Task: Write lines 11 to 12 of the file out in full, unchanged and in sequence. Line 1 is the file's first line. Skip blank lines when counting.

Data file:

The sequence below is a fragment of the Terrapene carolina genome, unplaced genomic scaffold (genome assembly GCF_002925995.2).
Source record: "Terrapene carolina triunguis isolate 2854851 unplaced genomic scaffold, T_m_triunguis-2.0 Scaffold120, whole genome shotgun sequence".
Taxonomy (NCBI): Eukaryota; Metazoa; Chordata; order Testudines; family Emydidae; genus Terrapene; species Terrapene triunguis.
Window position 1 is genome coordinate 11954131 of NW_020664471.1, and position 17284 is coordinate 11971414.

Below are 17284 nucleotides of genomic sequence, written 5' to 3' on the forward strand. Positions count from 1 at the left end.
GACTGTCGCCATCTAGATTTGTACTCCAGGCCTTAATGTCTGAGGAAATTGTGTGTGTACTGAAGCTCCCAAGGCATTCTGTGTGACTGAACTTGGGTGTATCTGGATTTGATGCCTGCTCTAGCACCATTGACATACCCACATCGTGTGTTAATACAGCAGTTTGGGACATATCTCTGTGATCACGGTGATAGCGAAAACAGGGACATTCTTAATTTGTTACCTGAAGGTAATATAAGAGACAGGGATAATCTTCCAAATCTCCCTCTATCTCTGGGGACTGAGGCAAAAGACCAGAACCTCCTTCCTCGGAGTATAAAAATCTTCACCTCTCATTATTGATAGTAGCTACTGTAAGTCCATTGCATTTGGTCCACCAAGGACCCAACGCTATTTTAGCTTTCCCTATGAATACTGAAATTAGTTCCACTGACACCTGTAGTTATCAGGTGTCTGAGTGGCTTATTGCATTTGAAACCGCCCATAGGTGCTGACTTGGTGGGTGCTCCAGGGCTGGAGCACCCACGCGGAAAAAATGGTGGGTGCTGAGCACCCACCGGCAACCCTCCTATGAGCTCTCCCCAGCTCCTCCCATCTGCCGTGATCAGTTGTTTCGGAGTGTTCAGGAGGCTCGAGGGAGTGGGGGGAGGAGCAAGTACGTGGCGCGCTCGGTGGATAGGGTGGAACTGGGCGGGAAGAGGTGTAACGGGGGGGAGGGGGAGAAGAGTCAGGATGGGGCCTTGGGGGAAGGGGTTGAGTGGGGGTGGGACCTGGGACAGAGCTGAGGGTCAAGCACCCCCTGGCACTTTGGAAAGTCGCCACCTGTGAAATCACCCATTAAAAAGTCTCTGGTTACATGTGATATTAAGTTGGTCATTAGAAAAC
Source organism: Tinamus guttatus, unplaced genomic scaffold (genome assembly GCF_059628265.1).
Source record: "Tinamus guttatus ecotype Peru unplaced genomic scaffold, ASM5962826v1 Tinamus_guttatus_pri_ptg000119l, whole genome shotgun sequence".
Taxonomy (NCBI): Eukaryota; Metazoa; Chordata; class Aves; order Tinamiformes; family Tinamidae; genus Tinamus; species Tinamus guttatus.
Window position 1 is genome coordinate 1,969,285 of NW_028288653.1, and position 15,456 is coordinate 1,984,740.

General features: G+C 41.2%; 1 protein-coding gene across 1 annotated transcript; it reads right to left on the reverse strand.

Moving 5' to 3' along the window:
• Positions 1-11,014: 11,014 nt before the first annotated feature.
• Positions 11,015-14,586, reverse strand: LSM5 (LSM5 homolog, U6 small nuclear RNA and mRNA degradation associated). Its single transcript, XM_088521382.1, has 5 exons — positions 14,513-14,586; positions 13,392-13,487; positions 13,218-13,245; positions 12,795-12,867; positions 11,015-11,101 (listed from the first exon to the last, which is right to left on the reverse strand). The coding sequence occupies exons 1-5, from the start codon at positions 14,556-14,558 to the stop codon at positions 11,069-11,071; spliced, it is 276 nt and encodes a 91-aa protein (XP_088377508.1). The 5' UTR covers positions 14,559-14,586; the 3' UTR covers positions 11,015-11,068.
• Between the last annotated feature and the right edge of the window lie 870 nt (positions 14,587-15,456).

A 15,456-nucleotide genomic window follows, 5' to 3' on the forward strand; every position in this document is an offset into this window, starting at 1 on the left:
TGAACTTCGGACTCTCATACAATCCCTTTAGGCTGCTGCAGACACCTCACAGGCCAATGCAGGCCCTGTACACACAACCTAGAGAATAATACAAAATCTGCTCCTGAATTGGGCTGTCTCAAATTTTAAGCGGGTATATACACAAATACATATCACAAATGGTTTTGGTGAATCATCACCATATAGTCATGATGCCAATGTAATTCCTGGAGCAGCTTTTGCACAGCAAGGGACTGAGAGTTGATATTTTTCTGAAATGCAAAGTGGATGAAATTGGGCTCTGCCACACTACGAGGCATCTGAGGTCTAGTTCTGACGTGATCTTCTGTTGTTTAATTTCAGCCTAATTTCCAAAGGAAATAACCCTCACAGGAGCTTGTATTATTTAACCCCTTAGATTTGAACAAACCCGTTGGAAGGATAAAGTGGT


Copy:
General features: G+C 41.2%; 1 protein-coding gene across 1 annotated transcript; it reads right to left on the reverse strand.

Moving 5' to 3' along the window: